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If kerosene is so much cheaper, don't you think that paint manufacturer would just use it and pocket the differece?

The naptha is there for a reason - it's a more powerful solvent.

I can tell you from experience cleaning bottom paint off of paint brushes that mineral spirits does NOT fully clean the brush. I need to use the naptha-containing brushing thinner to dissolve all the paint off the brush.

You can experiment all you want, but you'll just be reinventing the wheel. The paint manufacturer spent thousands of hours of R&D time coming up with the right composition.

If you really want to save money by making your own thinner, at the very least you should duplicate the composition that the mfg reports on the MSDS. Then you'll have to buy some naptha and blend it into the kerosene at the 25% level.
 
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...I imagine naptha will be difficult to locate in the retail market...
Naptha is available at Home Depot.
...The msds for Interlux 333 provides a range of percentages for the composition of kerosene, 75-100%, which I took to mean that sometimes they use 25% naptha and sometimes not. But that could be the wrong assumption...
They "company line" is that reporting a wide range allows for variability in the product. The real reason is they don't want to give you the exact composition to prevent you from using the MSDS to formulate your own product instead of buying theirs. ;)
 
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It bugs me that the paint manufacturers repackage a mixture of common solvents and then increase the price 400%. $52/gal for Interlux 333 vs. $11/gal for kerosene is a substantial difference. If I could buy only the amount that I need, then you are correct that it is a relatively small investment; but that I must buy at least 1 qt. (333 sells for $32/qt.!), which will sit in the can for several years seems like a waste of money. I appreciate your thoughts on the subject - thanks! B.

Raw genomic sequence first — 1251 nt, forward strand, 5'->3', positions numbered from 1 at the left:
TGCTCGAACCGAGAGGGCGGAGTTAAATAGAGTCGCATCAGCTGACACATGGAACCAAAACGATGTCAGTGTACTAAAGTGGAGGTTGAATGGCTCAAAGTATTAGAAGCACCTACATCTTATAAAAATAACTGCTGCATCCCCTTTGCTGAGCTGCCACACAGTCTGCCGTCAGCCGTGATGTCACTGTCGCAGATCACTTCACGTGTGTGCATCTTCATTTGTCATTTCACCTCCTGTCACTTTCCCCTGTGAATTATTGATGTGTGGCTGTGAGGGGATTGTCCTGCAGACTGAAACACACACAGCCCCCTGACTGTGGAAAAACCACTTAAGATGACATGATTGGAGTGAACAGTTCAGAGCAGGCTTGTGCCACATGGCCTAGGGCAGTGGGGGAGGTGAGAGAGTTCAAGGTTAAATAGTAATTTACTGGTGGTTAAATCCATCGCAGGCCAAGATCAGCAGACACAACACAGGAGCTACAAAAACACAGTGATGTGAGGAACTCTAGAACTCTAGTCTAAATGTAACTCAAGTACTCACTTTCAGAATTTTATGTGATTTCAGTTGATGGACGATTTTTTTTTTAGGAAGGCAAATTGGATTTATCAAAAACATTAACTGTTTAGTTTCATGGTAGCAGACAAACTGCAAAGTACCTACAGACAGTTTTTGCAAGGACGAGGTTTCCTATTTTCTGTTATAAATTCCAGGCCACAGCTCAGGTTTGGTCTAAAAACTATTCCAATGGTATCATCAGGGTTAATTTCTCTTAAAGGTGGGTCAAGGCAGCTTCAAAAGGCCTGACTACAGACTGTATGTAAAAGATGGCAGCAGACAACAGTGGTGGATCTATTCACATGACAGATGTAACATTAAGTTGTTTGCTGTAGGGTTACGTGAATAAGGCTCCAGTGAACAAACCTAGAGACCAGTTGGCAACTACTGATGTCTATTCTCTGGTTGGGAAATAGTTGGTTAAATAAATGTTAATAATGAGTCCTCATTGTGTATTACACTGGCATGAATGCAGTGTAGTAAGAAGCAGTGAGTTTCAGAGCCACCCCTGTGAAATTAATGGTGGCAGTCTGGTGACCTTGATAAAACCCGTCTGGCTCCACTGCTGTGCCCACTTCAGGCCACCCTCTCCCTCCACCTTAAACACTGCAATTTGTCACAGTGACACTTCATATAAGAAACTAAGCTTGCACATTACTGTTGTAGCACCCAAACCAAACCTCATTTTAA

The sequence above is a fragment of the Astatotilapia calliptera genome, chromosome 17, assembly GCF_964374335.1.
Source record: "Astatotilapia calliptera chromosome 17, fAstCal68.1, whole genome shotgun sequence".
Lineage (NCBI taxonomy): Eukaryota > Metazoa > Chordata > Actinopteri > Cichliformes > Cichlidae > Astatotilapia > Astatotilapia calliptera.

Short answer: You own a boat. $32 is one of the least expensive things you'll buy for your boat, and a lot less than the paint that it is going into. And a quart is about the smallest quantity that it is feasible to package. When you add in the usefulness of this material for other things such as dewaxing your hull and cleaning your brushes, you'll find it to be money well spent.

Long answer: You are paying for a lot more than the cost of raw materials in that can. You're paying for the R&D that goes into determining the optimum blend of solvents to work in a broad variety of paint compositions and environmental conditions. You're paying for the tech support guy that you called at Interlux. You're paying for the quality control that ensures that the can you buy today is the same as the can you bought two years ago. You're paying for all the regulatory requirements for the manufacturer to ensure that the product is safe in use, during shipment, and when disposed of. You're paying for the implied warranty that using genuine Interlux thinner will insure that you don't ruin the much more expensive Interlux paint that you're adding it into.

Nobody is stopping you from using the kerosene. Go ahead and take your chances. But if you want assurance that the product will work right, you might consider paying the $32 for that assurance.

Disclaimer: I've spent my entire career doing R&D for paint and ink manufacturers.
 
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